• as a general rule a Tribunal will not re-examine previous disciplinary warnings when considering the fairness of a dismissal. If an employee has a live warning on his file then unless it was issued for an “oblique motive” or was clearly inappropriate (for example, there was no obvious misconduct) then a Tribunal should treat it as a valid warning.
  • if a warning is valid then a Tribunal is not entitled to substitute its own view for that of the employer, i.e. it cannot say it would have imposed a lesser sanction. In S’s case, for example, the Tribunal was not entitled to say that it would not have dismissed for the red-light incident in circumstances where it accepted that the prior warning was valid.
  • if a disciplinary warning has been validly issued and is still current then an employer is entitled to take it into account when considering whether to dismiss for a subsequent act of misconduct, even if the two acts of misconduct are for different things but it should have regard to the degree of difference or similarity between the different matters when deciding what sanction to impose.
  • when deciding what sanction to impose, an employer should take into account the factual circumstances giving rise to any previous warnings.
  • an employer should always take into account how it has treated other employees who have committed similar offences, i.e. it should act consistently. This will be relevant when determining the fairness of any dismissal.
  • if an employee has been issued with a final written warning then this normally means that any further misconduct within the span of that warning may result in dismissal. In this respect, it is always good practice when issuing disciplinary warnings to make it clear that any further acts of misconduct (of whatever nature) may result in further disciplinary action being taken.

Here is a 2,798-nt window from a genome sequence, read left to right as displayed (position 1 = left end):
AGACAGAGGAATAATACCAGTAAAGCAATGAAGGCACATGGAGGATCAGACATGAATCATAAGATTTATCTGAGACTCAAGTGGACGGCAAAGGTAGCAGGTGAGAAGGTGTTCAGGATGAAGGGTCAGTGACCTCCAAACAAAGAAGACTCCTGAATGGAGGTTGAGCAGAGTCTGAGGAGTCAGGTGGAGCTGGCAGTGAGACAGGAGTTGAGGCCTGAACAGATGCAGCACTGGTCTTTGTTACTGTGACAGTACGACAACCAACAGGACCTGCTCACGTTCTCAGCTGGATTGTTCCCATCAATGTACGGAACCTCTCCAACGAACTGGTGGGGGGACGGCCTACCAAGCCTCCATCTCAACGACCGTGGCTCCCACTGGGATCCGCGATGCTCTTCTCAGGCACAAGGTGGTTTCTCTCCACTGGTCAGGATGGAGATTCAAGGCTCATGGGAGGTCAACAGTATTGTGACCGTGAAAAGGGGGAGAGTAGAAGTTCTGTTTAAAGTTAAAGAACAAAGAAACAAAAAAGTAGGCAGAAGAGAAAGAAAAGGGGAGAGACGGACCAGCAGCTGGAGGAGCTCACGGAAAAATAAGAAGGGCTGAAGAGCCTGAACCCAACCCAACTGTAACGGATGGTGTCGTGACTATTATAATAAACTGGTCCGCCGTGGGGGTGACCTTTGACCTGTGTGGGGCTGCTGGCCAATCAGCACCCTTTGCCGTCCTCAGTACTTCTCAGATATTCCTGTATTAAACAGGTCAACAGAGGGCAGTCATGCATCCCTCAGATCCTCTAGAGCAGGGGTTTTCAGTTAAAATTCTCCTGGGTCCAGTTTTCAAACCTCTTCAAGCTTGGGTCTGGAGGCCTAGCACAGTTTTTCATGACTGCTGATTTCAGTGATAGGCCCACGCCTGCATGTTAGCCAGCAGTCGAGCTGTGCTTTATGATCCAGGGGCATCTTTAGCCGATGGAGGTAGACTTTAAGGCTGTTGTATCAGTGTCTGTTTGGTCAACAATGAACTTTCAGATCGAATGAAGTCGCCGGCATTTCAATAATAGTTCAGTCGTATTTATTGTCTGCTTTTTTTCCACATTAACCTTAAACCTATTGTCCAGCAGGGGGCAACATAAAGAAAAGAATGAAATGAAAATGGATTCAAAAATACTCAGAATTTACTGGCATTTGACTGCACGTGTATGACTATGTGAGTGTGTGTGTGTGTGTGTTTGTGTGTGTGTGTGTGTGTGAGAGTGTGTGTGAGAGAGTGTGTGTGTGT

• an employer should be cautious if an employee has challenged the validity of an earlier warning, for example if it is still under appeal at the time of the second incident. This does not mean that an employer cannot take into account the previous warning when deciding what sanction to impose, but that it should be seen to consider whether it is appropriate to do so in the circumstances. Existing case law makes it clear that an employer can take account of a final warning, even if it is under appeal, when deciding whether to dismiss, as long as it is satisfied that the warning was issued in good faith and on reasonable grounds (Stein v Associated Dairies).
  • ultimately it all boils down to what is reasonable – this is what the statutory test is concerned with and this is what employers should bear in mind when deciding whether to dismiss an employee who already has a written warning on his file. Provided your response falls within the band of reasonable responses, a Tribunal will not be able to interfere with it.

In light of this decision, employers should ensure that any warnings, particularly final written warnings, are issued with care and are tailored to the particular circumstances. Provided this is the case then employers will be perfectly entitled to rely on them when considering whether to dismiss an employee and in such circumstances Tribunals will not be entitled to go back and look behind them.